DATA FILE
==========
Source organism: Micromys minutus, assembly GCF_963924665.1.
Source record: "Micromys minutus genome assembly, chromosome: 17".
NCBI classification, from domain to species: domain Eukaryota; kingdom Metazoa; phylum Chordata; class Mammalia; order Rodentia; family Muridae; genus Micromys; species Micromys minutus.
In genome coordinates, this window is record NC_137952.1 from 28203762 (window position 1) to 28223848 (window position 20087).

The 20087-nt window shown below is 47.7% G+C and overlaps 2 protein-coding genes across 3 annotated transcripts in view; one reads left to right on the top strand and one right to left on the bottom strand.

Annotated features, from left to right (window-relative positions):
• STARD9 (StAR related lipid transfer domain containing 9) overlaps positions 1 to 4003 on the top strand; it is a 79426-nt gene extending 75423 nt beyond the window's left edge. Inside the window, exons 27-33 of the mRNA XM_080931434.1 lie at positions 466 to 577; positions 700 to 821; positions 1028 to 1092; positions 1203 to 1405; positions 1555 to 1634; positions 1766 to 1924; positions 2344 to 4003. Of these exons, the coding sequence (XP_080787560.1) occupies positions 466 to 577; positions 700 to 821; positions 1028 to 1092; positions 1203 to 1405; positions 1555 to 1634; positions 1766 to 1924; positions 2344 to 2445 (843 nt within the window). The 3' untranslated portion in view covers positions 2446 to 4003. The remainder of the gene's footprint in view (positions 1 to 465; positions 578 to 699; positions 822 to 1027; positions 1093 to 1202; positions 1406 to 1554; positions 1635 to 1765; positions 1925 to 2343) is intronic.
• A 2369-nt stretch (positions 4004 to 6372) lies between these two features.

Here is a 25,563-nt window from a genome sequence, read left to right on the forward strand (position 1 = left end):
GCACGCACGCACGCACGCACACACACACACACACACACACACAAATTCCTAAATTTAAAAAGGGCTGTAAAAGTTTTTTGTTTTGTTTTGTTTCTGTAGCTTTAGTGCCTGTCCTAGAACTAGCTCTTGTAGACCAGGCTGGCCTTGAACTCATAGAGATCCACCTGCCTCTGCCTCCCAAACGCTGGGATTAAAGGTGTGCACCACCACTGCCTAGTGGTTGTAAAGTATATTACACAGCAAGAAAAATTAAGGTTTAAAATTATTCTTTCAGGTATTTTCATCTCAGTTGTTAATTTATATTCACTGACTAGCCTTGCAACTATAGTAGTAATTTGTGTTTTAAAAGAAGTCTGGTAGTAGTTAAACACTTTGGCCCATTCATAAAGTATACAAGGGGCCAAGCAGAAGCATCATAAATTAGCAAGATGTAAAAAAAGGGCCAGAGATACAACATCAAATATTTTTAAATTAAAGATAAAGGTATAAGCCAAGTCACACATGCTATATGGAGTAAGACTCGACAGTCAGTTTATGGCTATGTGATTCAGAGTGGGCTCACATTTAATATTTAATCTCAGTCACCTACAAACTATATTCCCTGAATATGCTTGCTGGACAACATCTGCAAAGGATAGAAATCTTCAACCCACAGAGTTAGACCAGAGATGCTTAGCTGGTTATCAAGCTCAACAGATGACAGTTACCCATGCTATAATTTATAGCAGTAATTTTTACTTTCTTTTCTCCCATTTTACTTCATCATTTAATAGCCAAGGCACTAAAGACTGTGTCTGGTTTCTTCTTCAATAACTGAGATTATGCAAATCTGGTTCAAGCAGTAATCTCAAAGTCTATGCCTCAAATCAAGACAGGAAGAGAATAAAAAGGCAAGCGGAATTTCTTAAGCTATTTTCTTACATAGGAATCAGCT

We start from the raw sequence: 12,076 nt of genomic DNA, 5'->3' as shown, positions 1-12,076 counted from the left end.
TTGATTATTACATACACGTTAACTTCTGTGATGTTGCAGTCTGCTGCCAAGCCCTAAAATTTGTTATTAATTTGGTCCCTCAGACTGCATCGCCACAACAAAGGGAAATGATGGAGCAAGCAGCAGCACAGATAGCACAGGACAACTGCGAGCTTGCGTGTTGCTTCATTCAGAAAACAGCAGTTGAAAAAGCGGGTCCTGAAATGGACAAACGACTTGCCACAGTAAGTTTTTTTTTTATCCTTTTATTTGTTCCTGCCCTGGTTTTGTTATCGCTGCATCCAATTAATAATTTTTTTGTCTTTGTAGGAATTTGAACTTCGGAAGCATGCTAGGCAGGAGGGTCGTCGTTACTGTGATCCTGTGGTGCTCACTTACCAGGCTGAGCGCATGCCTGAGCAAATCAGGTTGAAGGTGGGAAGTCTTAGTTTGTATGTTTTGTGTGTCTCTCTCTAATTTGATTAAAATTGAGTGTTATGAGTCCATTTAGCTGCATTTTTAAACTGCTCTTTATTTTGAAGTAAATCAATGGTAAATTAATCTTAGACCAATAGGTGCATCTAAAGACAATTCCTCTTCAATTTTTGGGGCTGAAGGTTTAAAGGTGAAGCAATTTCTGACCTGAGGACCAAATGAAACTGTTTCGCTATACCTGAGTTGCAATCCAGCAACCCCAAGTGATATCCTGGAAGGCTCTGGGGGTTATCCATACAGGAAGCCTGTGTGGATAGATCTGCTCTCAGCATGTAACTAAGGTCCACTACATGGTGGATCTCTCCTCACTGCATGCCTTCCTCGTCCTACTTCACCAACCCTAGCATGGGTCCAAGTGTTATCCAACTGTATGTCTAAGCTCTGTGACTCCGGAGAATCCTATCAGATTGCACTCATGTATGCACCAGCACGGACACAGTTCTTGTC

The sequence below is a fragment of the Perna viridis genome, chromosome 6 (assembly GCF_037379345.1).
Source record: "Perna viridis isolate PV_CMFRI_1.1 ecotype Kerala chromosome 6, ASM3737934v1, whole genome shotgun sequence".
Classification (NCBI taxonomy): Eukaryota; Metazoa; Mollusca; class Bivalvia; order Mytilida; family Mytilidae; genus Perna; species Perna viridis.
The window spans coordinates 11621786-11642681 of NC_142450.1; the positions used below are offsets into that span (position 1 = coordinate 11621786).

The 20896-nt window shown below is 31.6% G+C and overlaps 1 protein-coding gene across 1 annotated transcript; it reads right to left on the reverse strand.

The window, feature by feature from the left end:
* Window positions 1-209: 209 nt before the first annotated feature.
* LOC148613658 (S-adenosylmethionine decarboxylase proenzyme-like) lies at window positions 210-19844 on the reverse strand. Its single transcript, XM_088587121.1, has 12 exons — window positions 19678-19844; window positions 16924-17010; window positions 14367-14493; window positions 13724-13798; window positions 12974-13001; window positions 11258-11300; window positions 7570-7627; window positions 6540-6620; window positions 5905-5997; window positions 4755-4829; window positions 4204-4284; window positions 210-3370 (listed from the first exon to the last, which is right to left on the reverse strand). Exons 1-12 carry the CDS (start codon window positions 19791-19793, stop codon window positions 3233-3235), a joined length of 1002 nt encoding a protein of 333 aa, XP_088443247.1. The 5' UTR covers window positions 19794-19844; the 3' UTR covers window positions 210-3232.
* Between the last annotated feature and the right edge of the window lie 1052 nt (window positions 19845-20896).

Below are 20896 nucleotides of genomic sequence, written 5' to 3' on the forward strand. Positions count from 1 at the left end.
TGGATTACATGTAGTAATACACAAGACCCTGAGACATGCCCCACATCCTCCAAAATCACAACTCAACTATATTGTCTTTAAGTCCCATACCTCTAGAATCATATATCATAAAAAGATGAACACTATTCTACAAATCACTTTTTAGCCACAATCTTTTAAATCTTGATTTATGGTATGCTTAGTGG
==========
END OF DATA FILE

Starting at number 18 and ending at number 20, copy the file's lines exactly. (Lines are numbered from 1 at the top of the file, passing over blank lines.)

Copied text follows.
The window, feature by feature from the left end:
* Window positions 1-209: 209 nt before the first annotated feature.
* LOC148613658 (S-adenosylmethionine decarboxylase proenzyme-like) lies at window positions 210-19844 on the reverse strand. Its single transcript, XM_088587121.1, has 12 exons — window positions 19678-19844; window positions 16924-17010; window positions 14367-14493; window positions 13724-13798; window positions 12974-13001; window positions 11258-11300; window positions 7570-7627; window positions 6540-6620; window positions 5905-5997; window positions 4755-4829; window positions 4204-4284; window positions 210-3370 (listed from the first exon to the last, which is right to left on the reverse strand). Exons 1-12 carry the CDS (start codon window positions 19791-19793, stop codon window positions 3233-3235), a joined length of 1002 nt encoding a protein of 333 aa, XP_088443247.1. The 5' UTR covers window positions 19794-19844; the 3' UTR covers window positions 210-3232.